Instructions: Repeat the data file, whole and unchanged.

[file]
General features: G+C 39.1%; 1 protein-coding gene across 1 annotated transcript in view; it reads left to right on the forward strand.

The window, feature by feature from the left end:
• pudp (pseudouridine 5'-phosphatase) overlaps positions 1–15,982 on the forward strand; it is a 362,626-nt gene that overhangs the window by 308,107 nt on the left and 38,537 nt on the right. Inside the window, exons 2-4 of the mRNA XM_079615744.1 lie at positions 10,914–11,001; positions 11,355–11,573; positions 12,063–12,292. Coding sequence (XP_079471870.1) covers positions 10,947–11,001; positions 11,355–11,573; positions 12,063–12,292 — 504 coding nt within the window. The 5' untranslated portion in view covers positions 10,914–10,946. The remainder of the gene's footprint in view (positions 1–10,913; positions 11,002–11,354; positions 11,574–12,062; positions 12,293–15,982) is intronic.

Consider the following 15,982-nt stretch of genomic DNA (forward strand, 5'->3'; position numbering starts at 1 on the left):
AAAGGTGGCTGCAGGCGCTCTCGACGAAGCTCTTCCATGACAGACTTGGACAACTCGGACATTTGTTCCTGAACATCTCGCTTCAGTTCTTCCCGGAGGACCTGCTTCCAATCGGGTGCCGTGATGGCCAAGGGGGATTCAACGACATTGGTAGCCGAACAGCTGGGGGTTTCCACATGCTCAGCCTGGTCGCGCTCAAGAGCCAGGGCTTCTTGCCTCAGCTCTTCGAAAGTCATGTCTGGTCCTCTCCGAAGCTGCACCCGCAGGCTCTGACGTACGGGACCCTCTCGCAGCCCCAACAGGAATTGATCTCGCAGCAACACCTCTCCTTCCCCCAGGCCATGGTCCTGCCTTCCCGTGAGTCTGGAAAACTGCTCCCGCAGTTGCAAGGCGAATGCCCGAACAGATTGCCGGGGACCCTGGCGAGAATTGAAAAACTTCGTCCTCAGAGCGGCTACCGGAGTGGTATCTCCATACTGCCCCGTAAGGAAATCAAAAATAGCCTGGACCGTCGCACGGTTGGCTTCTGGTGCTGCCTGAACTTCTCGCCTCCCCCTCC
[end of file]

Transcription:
General features: G+C 39.1%; 1 protein-coding gene across 1 annotated transcript in view; it reads left to right on the forward strand.

The window, feature by feature from the left end:
• pudp (pseudouridine 5'-phosphatase) overlaps positions 1–15,982 on the forward strand; it is a 362,626-nt gene that overhangs the window by 308,107 nt on the left and 38,537 nt on the right. Inside the window, exons 2-4 of the mRNA XM_079615744.1 lie at positions 10,914–11,001; positions 11,355–11,573; positions 12,063–12,292. Coding sequence (XP_079471870.1) covers positions 10,947–11,001; positions 11,355–11,573; positions 12,063–12,292 — 504 coding nt within the window. The 5' untranslated portion in view covers positions 10,914–10,946. The remainder of the gene's footprint in view (positions 1–10,913; positions 11,002–11,354; positions 11,574–12,062; positions 12,293–15,982) is intronic.

Consider the following 15,982-nt stretch of genomic DNA (forward strand, 5'->3'; position numbering starts at 1 on the left):
AAAGGTGGCTGCAGGCGCTCTCGACGAAGCTCTTCCATGACAGACTTGGACAACTCGGACATTTGTTCCTGAACATCTCGCTTCAGTTCTTCCCGGAGGACCTGCTTCCAATCGGGTGCCGTGATGGCCAAGGGGGATTCAACGACATTGGTAGCCGAACAGCTGGGGGTTTCCACATGCTCAGCCTGGTCGCGCTCAAGAGCCAGGGCTTCTTGCCTCAGCTCTTCGAAAGTCATGTCTGGTCCTCTCCGAAGCTGCACCCGCAGGCTCTGACGTACGGGACCCTCTCGCAGCCCCAACAGGAATTGATCTCGCAGCAACACCTCTCCTTCCCCCAGGCCATGGTCCTGCCTTCCCGTGAGTCTGGAAAACTGCTCCCGCAGTTGCAAGGCGAATGCCCGAACAGATTGCCGGGGACCCTGGCGAGAATTGAAAAACTTCGTCCTCAGAGCGGCTACCGGAGTGGTATCTCCATACTGCCCCGTAAGGAAATCAAAAATAGCCTGGACCGTCGCACGGTTGGCTTCTGGTGCTGCCTGAACTTCTCGCCTCCCCCTCC